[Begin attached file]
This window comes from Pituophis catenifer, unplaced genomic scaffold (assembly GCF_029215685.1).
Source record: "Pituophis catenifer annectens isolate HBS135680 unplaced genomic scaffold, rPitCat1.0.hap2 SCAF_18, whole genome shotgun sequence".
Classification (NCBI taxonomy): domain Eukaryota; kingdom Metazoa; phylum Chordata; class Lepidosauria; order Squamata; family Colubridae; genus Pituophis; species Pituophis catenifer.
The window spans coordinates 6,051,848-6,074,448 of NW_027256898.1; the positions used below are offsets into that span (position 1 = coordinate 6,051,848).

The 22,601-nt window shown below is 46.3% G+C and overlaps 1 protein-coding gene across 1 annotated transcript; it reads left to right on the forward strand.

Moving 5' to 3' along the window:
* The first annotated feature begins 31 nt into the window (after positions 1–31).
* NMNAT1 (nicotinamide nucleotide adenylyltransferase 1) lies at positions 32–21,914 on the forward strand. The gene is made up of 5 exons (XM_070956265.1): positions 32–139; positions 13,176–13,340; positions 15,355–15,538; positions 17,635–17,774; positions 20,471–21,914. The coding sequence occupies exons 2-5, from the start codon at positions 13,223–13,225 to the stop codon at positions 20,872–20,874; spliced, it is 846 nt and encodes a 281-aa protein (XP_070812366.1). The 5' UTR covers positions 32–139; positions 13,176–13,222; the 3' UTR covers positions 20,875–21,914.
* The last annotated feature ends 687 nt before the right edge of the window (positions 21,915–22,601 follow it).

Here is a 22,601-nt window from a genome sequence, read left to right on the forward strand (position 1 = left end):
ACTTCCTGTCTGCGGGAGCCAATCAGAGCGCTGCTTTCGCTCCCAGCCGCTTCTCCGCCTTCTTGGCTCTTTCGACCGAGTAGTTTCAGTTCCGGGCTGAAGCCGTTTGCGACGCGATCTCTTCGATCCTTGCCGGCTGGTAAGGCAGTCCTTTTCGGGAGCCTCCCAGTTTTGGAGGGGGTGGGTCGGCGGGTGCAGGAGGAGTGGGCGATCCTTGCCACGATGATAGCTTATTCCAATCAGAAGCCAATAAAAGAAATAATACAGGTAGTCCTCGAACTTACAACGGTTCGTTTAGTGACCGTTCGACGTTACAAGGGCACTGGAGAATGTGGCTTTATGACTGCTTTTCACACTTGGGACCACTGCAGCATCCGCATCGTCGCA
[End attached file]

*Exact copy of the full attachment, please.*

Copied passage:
This window comes from Pituophis catenifer, unplaced genomic scaffold (assembly GCF_029215685.1).
Source record: "Pituophis catenifer annectens isolate HBS135680 unplaced genomic scaffold, rPitCat1.0.hap2 SCAF_18, whole genome shotgun sequence".
Classification (NCBI taxonomy): domain Eukaryota; kingdom Metazoa; phylum Chordata; class Lepidosauria; order Squamata; family Colubridae; genus Pituophis; species Pituophis catenifer.
The window spans coordinates 6,051,848-6,074,448 of NW_027256898.1; the positions used below are offsets into that span (position 1 = coordinate 6,051,848).

The 22,601-nt window shown below is 46.3% G+C and overlaps 1 protein-coding gene across 1 annotated transcript; it reads left to right on the forward strand.

Moving 5' to 3' along the window:
* The first annotated feature begins 31 nt into the window (after positions 1–31).
* NMNAT1 (nicotinamide nucleotide adenylyltransferase 1) lies at positions 32–21,914 on the forward strand. The gene is made up of 5 exons (XM_070956265.1): positions 32–139; positions 13,176–13,340; positions 15,355–15,538; positions 17,635–17,774; positions 20,471–21,914. The coding sequence occupies exons 2-5, from the start codon at positions 13,223–13,225 to the stop codon at positions 20,872–20,874; spliced, it is 846 nt and encodes a 281-aa protein (XP_070812366.1). The 5' UTR covers positions 32–139; positions 13,176–13,222; the 3' UTR covers positions 20,875–21,914.
* The last annotated feature ends 687 nt before the right edge of the window (positions 21,915–22,601 follow it).

Here is a 22,601-nt window from a genome sequence, read left to right on the forward strand (position 1 = left end):
ACTTCCTGTCTGCGGGAGCCAATCAGAGCGCTGCTTTCGCTCCCAGCCGCTTCTCCGCCTTCTTGGCTCTTTCGACCGAGTAGTTTCAGTTCCGGGCTGAAGCCGTTTGCGACGCGATCTCTTCGATCCTTGCCGGCTGGTAAGGCAGTCCTTTTCGGGAGCCTCCCAGTTTTGGAGGGGGTGGGTCGGCGGGTGCAGGAGGAGTGGGCGATCCTTGCCACGATGATAGCTTATTCCAATCAGAAGCCAATAAAAGAAATAATACAGGTAGTCCTCGAACTTACAACGGTTCGTTTAGTGACCGTTCGACGTTACAAGGGCACTGGAGAATGTGGCTTTATGACTGCTTTTCACACTTGGGACCACTGCAGCATCCGCATCGTCGCA